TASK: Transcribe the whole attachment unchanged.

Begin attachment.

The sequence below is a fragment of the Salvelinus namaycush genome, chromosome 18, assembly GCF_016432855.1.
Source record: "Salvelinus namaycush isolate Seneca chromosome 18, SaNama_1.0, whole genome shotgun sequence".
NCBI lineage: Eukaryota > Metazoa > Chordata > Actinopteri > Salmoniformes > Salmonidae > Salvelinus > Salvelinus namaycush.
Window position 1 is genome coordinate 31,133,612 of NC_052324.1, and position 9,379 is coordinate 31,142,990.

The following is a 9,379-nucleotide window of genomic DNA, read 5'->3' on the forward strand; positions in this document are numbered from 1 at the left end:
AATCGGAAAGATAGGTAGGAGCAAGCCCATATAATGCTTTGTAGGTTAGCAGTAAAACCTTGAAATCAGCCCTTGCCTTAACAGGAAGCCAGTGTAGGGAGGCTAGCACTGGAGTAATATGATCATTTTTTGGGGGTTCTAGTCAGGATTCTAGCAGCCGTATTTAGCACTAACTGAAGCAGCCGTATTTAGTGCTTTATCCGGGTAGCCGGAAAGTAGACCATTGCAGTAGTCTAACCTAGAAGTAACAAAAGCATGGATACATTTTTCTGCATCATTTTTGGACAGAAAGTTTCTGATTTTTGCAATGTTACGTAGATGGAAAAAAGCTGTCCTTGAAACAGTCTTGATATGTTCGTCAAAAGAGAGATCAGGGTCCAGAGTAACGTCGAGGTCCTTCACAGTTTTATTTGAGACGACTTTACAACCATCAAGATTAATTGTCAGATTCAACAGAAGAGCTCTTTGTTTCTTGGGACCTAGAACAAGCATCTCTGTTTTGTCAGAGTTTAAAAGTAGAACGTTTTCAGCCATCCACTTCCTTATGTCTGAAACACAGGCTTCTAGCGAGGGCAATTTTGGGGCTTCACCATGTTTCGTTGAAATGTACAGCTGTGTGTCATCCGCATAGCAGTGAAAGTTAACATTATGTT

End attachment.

The sequence below is a fragment of the Salvelinus namaycush genome, chromosome 18, assembly GCF_016432855.1.
Source record: "Salvelinus namaycush isolate Seneca chromosome 18, SaNama_1.0, whole genome shotgun sequence".
NCBI lineage: Eukaryota > Metazoa > Chordata > Actinopteri > Salmoniformes > Salmonidae > Salvelinus > Salvelinus namaycush.
Window position 1 is genome coordinate 31,133,612 of NC_052324.1, and position 9,379 is coordinate 31,142,990.

The following is a 9,379-nucleotide window of genomic DNA, read 5'->3' on the forward strand; positions in this document are numbered from 1 at the left end:
AATCGGAAAGATAGGTAGGAGCAAGCCCATATAATGCTTTGTAGGTTAGCAGTAAAACCTTGAAATCAGCCCTTGCCTTAACAGGAAGCCAGTGTAGGGAGGCTAGCACTGGAGTAATATGATCATTTTTTGGGGGTTCTAGTCAGGATTCTAGCAGCCGTATTTAGCACTAACTGAAGCAGCCGTATTTAGTGCTTTATCCGGGTAGCCGGAAAGTAGACCATTGCAGTAGTCTAACCTAGAAGTAACAAAAGCATGGATACATTTTTCTGCATCATTTTTGGACAGAAAGTTTCTGATTTTTGCAATGTTACGTAGATGGAAAAAAGCTGTCCTTGAAACAGTCTTGATATGTTCGTCAAAAGAGAGATCAGGGTCCAGAGTAACGTCGAGGTCCTTCACAGTTTTATTTGAGACGACTTTACAACCATCAAGATTAATTGTCAGATTCAACAGAAGAGCTCTTTGTTTCTTGGGACCTAGAACAAGCATCTCTGTTTTGTCAGAGTTTAAAAGTAGAACGTTTTCAGCCATCCACTTCCTTATGTCTGAAACACAGGCTTCTAGCGAGGGCAATTTTGGGGCTTCACCATGTTTCGTTGAAATGTACAGCTGTGTGTCATCCGCATAGCAGTGAAAGTTAACATTATGTT